Assessing floating treatment wetland effects on water quality at two scales and their potential to restore meadow marsh habitats
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AuthorKilligrew, Kevin Anthony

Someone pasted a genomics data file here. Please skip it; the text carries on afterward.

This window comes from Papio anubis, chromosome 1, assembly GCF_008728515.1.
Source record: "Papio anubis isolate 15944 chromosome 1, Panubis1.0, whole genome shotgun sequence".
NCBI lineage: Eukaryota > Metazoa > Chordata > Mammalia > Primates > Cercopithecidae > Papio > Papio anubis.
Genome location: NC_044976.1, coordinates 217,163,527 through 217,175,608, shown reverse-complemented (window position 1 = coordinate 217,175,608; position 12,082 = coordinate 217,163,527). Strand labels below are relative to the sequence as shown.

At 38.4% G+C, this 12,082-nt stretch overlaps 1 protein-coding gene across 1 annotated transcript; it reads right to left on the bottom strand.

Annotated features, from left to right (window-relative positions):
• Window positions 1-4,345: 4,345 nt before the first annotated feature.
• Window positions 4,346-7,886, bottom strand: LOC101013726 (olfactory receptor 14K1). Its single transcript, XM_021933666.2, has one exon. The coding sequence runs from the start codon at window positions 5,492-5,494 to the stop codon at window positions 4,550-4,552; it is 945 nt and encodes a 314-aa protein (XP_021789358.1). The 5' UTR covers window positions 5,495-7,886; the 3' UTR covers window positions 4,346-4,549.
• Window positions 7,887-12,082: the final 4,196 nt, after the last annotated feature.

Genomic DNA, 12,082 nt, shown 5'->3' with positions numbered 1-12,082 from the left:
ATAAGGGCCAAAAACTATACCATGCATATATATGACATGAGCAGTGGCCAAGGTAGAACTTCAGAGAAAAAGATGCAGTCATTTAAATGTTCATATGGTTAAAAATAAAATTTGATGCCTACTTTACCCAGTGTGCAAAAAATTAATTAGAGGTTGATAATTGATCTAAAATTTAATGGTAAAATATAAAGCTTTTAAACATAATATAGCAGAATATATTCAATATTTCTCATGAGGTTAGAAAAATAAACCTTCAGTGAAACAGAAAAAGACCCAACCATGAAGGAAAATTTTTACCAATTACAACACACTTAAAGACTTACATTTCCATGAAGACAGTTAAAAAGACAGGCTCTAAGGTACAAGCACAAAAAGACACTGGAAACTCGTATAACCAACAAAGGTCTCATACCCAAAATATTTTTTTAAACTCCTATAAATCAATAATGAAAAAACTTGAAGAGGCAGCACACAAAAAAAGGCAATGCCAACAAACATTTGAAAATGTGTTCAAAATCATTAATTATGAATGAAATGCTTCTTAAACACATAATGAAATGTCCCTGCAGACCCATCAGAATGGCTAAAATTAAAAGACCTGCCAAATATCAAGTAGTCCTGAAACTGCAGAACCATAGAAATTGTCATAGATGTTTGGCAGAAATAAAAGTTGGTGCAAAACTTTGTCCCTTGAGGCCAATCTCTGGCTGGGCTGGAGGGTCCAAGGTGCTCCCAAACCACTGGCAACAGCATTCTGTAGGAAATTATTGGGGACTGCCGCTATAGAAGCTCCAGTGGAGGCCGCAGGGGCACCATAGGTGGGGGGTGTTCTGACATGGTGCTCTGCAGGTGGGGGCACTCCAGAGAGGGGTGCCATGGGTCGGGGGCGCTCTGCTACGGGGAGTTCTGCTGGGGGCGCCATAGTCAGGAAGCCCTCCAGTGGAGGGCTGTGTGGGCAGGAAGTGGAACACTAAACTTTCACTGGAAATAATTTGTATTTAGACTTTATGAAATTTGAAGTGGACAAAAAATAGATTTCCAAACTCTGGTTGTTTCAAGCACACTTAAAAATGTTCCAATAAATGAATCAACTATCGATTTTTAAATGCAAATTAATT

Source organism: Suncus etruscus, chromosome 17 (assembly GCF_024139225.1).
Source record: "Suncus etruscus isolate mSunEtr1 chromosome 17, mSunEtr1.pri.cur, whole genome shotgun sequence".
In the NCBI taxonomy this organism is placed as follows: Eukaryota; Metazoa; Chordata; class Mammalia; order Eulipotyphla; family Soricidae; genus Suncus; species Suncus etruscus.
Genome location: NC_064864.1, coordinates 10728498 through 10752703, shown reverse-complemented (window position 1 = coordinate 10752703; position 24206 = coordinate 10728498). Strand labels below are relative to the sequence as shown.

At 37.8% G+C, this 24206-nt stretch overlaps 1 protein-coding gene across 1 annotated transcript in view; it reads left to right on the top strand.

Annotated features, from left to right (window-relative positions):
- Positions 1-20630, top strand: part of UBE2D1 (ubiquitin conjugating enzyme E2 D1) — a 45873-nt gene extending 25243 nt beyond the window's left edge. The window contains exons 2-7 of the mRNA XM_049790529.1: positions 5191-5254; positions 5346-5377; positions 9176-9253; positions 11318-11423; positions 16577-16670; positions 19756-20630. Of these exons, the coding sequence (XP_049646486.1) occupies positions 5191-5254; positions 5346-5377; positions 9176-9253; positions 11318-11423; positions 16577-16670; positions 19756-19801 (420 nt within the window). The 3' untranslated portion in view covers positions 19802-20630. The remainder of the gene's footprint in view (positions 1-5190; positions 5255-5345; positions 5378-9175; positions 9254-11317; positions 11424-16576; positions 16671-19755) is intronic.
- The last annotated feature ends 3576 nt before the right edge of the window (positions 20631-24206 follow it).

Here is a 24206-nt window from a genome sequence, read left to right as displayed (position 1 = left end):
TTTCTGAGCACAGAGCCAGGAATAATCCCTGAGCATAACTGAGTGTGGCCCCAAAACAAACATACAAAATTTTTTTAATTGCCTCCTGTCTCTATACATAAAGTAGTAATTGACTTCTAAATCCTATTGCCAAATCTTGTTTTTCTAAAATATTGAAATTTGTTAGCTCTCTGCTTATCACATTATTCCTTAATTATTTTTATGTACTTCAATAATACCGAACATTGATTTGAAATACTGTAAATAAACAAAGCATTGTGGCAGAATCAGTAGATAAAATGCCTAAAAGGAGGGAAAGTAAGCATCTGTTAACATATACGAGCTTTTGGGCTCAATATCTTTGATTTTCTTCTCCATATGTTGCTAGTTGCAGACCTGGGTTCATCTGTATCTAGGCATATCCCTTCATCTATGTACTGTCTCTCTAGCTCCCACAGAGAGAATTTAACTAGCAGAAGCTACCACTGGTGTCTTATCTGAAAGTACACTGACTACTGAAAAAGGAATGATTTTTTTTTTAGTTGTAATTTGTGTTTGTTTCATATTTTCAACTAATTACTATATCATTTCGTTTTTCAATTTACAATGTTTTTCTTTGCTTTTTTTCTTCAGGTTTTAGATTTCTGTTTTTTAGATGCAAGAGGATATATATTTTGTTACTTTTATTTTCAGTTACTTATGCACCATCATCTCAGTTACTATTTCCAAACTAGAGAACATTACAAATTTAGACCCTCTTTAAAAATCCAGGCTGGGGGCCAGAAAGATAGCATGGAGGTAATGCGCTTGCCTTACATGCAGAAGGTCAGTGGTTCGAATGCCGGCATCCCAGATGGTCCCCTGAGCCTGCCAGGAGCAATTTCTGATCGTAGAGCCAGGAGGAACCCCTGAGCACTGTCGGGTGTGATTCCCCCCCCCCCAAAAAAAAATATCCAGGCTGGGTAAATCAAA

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AbstractFreshwater wetlands are important ecological habitats that are often degraded by water quality issues from runoff events. Floating treatment wetlands (FTWs) can be an effective method to reduce and retain excess phosphorus in watersheds through plant and microbial uptake. This study aims to support the literature on FTWs and fill gaps in knowledge by testing specific plant and substrate treatments on phosphorus reduction and investigating the sustainability of FTWs. I examined changes in phosphorus concentrations in mesocosms and retention ponds using wetland plant species native to northeastern North America: Carex stricta (tussock sedge), Iris versicolor (northern blue flag), Juncus effusus (common rush), and Eleocharis palustris (common spikerush), as well as with coconut coir substrate and no substrate. Plant combinations of the FTWs included tussock species (tussock sedge/northern blue flag), reed species (common rush/common spikerush), and a mixture of reed and tussock species. I measured the percent change in concentrations for total phosphorus (TP), orthophosphate, chlorophyll-a, dissolved oxygen, specific conductivity, and pH. I also looked at extending FTW lifecycles by investigating overwintering and establishment success of FTW plants for reuse in future projects. The mesocosm study was conducted as two separate experiments during the 2020 and 2021 summer field seasons. The 2020 mesocosm study investigated changes in phosphorus and water quality metrics between soaked coconut coir substrate and no-substrate FTWs, as well as between no-substrate planted FTWs and unplanted controls. I found that FTWs with coconut coir substrate had significantly greater orthophosphate reduction than FTWs with no substrate, but no significant differences in phosphorus reduction between no-substrate plant treatments and controls. The 2021 mesocosm study investigated changes in phosphorus and water quality metrics between FTW functional groups with unsoaked coconut coir substrate. I saw an increase in TP and orthophosphate concentrations, and no significant differences between the plant treatments due to phosphorus leaching from the unsoaked coconut coir substrate. For the retention pond study, I did not find any significant differences in changes in phosphorus concentrations between FTW plant treatment ponds and FTW control ponds due to the low FTW coverage ratio and sample size. During the establishment study, I found that tussock species were most effective in overwintering and establishment, while reed species had the greatest number of flowering individuals when planted in soil following the end of the experiment. The findings suggest that FTW studies and applications should use coconut coir substrate since it significantly reduced orthophosphate in mesocosms and improved overall growth of plants, though researchers should be sure to flush out any phosphorus that may leach from the coir. Floating treatment wetland applications can also use any native wetland plant species since no real differences were found in TP or orthophosphate concentrations between reed species, tussock species, or mixtures. Any FTW study conducted on larger scales should be sure to have FTW coverage ratios of at least 5% or greater to see any contribution of FTW plants to changes in phosphorus concentrations or impact on water quality metrics. Lastly, it is encouraged that any FTW study or application take into consideration the sustainability of the FTWs, and reuse plants for future applications or for wetland restoration efforts.